Consistent individual competitive ability in rainbow trout as a proxy for coping style and its lack of correlation with cortisol responsiveness upon acute stress

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For a given fish species, individuals are different in their ability to cope with stressors; each individual has its own set of physiological and behavioral responses to stress (stress-coping style). This individual diversity is of importance when considering the welfare of fish reared in aquaculture facilities. In this study with rainbow trout (Oncorhynchus mykiss) we investigated the link between the ability to compete for food of each individual (used as a proxy of dominance behavior/proactive stress-coping style) and its ability to cope with stress; we hypothesized that fish that are better competitors would be more robust against common aquaculture stressors. We screened 680 rainbow trout individuals for competition ability. This was done by submitting groups of 20 individuals to a 1-week competition trial where they were kept at low stocking density and were provided a restricted amount of food. A 15% of the screened fish were selected as “winners” and another 15% were selected as “losers”, based on growth rates during the competition trials. Fish were re-tested in a second competition trial after several weeks, to assess for consistency of competitive ability. Winner and loser fish were individually exposed to confinement and their neuroendocrine stress response was evaluated (serotonergic activity in telencephalon and brain stem, plasma levels of cortisol, glucose and lactate). Furthermore, behavioral responses to confinement and net restraining tests were also investigated. The results showed good temporal consistency of competitive ability in the lapse of time of the experiments. Besides, competitive ability showed a positive association to fish activity during the net restraining tests. However, plasma stress marker data showed a lack of relevant differences between the acute stress responses of winner and loser fish, adding up to the body of evidence suggesting that stress responsiveness might not be consistently linked to SCS in vertebrates. This, together with the inability of winner fish to outperform loser fish in usual stocking density conditions, suggests that there is no clear welfare or performance benefits in selecting fish of a specific coping style for fish farming, at least in the domesticated trout population used in the current study.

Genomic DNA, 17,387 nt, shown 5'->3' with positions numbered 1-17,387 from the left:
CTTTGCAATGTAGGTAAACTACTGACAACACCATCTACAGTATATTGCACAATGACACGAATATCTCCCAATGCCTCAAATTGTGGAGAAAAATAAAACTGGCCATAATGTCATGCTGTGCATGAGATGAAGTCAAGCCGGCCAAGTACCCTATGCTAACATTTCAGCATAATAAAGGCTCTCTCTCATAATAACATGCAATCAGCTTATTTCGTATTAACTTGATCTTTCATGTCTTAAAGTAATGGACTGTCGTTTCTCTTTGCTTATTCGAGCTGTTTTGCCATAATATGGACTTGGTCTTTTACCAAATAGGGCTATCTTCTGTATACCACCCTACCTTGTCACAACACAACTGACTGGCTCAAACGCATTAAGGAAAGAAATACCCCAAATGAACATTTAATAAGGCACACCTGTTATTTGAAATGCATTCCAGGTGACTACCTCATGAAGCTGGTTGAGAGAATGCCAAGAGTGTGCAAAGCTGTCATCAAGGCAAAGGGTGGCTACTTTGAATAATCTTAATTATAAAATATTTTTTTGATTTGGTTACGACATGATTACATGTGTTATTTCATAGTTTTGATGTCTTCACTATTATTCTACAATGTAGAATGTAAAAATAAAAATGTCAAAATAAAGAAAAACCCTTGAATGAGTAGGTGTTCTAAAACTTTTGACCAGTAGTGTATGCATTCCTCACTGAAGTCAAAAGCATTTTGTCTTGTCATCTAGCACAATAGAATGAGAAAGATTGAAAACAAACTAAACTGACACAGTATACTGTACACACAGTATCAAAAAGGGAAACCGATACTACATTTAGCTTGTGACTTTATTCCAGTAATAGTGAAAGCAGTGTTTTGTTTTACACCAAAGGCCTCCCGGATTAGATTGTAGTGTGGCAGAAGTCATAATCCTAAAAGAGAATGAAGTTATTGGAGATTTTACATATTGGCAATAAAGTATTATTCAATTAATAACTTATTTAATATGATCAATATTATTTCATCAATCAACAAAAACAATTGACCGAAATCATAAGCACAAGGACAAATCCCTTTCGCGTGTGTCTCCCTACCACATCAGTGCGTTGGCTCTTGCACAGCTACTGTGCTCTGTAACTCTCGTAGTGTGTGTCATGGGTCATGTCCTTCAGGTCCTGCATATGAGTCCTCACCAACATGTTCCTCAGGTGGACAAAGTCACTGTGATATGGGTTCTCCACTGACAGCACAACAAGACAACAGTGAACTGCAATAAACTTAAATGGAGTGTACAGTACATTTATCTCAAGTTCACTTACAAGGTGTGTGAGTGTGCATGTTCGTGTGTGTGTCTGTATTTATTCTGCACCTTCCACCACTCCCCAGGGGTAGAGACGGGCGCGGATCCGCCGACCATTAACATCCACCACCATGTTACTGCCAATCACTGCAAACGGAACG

Original languageEnglish
Article number112576
JournalPhysiology & Behavior
Publication statusPublished - 2019
CitationsWeb of Science® Times Cited: No match on DOI

    Research areas

  • Individuality, Competition, Fish, Aquaculture, Welfare

ID: 182564895